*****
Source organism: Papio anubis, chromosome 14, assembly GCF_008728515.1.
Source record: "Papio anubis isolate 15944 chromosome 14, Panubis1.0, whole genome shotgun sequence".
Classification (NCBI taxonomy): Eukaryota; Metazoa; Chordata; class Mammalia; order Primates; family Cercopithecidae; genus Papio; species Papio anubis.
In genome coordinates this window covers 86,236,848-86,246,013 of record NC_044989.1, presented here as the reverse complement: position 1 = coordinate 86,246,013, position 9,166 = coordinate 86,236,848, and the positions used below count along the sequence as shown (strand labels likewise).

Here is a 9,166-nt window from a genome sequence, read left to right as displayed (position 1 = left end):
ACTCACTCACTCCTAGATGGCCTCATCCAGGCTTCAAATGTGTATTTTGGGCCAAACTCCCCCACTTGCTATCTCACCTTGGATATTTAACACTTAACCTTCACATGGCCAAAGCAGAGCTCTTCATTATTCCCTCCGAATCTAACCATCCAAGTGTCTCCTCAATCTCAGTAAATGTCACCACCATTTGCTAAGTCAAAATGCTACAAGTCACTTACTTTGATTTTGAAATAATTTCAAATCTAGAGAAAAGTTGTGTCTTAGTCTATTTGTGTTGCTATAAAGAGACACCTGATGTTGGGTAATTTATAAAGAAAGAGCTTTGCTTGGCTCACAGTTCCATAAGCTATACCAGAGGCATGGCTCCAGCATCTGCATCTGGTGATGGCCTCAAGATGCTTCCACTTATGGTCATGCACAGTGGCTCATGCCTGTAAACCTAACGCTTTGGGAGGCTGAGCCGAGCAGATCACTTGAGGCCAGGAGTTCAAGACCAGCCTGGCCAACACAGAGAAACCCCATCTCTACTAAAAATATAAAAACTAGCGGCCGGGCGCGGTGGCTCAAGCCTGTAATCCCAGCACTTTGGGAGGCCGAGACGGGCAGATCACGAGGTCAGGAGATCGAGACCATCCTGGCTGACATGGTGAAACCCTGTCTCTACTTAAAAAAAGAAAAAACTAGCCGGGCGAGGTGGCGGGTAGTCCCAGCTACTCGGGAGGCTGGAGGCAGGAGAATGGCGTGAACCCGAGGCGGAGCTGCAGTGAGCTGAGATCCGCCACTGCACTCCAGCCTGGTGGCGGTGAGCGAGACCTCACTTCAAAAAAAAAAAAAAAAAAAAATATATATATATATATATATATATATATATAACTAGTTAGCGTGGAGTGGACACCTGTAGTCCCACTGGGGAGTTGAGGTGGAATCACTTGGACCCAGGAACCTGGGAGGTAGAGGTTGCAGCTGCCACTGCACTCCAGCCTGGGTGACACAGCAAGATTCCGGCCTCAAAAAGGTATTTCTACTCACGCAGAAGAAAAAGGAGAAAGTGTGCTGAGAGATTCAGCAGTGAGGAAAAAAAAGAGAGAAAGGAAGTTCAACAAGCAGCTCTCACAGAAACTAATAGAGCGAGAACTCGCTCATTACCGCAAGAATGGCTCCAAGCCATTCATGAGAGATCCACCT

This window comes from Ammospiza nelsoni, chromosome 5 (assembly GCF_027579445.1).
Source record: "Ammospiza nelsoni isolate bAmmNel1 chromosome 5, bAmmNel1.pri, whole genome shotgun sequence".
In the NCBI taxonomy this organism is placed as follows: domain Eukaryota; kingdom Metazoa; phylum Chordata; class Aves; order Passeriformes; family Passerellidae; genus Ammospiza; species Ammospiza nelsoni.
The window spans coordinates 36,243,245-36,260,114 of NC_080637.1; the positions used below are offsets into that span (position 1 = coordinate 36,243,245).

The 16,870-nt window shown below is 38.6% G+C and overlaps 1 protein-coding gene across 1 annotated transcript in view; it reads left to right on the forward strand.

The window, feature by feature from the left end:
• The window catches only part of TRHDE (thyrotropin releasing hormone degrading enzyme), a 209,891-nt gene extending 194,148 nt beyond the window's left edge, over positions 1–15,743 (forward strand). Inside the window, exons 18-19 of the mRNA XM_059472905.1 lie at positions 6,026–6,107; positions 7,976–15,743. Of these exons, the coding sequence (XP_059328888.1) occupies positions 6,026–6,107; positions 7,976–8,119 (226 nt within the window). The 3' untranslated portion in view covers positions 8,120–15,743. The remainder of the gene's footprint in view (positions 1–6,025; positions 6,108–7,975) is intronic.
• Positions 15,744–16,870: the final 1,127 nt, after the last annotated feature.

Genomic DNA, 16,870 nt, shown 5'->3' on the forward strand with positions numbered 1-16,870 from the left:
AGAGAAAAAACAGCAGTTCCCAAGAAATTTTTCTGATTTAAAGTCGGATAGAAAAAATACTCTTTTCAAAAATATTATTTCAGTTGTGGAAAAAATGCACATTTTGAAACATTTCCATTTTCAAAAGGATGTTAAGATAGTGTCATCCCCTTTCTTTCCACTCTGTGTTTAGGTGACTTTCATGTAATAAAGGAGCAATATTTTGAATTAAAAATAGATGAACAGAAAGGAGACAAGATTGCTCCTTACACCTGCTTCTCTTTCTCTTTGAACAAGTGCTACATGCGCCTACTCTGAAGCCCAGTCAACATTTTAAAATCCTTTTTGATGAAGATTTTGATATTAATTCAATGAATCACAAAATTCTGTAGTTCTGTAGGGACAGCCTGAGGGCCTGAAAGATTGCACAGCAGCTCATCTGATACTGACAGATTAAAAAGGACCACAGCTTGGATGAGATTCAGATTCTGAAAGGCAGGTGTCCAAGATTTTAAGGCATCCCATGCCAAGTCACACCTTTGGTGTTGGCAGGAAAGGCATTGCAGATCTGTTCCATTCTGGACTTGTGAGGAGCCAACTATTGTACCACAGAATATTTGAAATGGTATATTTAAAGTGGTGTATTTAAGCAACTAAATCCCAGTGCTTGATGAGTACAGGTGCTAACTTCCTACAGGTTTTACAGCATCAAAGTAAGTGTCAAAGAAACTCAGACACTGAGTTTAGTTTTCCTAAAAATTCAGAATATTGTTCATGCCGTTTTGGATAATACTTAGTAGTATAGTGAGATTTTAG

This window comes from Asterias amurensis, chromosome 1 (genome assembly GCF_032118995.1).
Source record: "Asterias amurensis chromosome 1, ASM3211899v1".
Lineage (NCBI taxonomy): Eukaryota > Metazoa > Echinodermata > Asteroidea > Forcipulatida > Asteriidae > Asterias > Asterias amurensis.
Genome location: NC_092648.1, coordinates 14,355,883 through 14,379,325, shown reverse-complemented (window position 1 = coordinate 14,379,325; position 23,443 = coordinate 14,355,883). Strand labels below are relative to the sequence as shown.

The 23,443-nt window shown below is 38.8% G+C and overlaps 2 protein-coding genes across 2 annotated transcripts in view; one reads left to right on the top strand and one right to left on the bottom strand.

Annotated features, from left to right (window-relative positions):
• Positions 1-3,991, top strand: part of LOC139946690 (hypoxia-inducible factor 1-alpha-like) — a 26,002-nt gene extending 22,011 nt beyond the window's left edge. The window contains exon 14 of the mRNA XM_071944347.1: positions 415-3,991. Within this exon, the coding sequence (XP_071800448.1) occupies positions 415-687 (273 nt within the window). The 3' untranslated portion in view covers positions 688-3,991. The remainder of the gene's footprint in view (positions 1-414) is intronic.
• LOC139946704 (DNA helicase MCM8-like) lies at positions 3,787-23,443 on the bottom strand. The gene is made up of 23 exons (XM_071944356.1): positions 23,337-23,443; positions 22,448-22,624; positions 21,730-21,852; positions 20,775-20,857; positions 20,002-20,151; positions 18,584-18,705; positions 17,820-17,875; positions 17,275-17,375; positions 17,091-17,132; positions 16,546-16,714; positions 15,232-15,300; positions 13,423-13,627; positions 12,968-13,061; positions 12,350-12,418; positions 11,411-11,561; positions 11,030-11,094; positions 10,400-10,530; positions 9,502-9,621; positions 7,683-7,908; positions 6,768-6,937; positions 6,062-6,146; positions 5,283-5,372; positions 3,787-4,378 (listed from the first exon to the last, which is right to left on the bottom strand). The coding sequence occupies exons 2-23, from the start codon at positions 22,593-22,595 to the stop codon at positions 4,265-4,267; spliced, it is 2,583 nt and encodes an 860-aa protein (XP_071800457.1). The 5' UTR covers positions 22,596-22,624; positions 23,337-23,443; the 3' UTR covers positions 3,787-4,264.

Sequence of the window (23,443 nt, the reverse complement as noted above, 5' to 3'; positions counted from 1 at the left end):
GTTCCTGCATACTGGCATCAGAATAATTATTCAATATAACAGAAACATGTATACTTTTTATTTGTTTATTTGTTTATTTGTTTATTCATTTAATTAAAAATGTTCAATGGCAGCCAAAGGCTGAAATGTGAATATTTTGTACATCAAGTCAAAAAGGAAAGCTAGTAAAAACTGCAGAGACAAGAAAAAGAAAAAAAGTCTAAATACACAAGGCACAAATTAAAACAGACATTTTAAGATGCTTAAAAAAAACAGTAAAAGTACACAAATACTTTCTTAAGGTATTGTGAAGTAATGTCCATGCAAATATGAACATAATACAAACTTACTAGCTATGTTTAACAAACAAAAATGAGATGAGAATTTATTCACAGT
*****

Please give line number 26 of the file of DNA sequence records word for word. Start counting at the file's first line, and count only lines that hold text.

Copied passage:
GTTCCTGCATACTGGCATCAGAATAATTATTCAATATAACAGAAACATGTATACTTTTTATTTGTTTATTTGTTTATTTGTTTATTCATTTAATTAAAAATGTTCAATGGCAGCCAAAGGCTGAAATGTGAATATTTTGTACATCAAGTCAAAAAGGAAAGCTAGTAAAAACTGCAGAGACAAGAAAAAGAAAAAAAGTCTAAATACACAAGGCACAAATTAAAACAGACATTTTAAGATGCTTAAAAAAAACAGTAAAAGTACACAAATACTTTCTTAAGGTATTGTGAAGTAATGTCCATGCAAATATGAACATAATACAAACTTACTAGCTATGTTTAACAAACAAAAATGAGATGAGAATTTATTCACAGT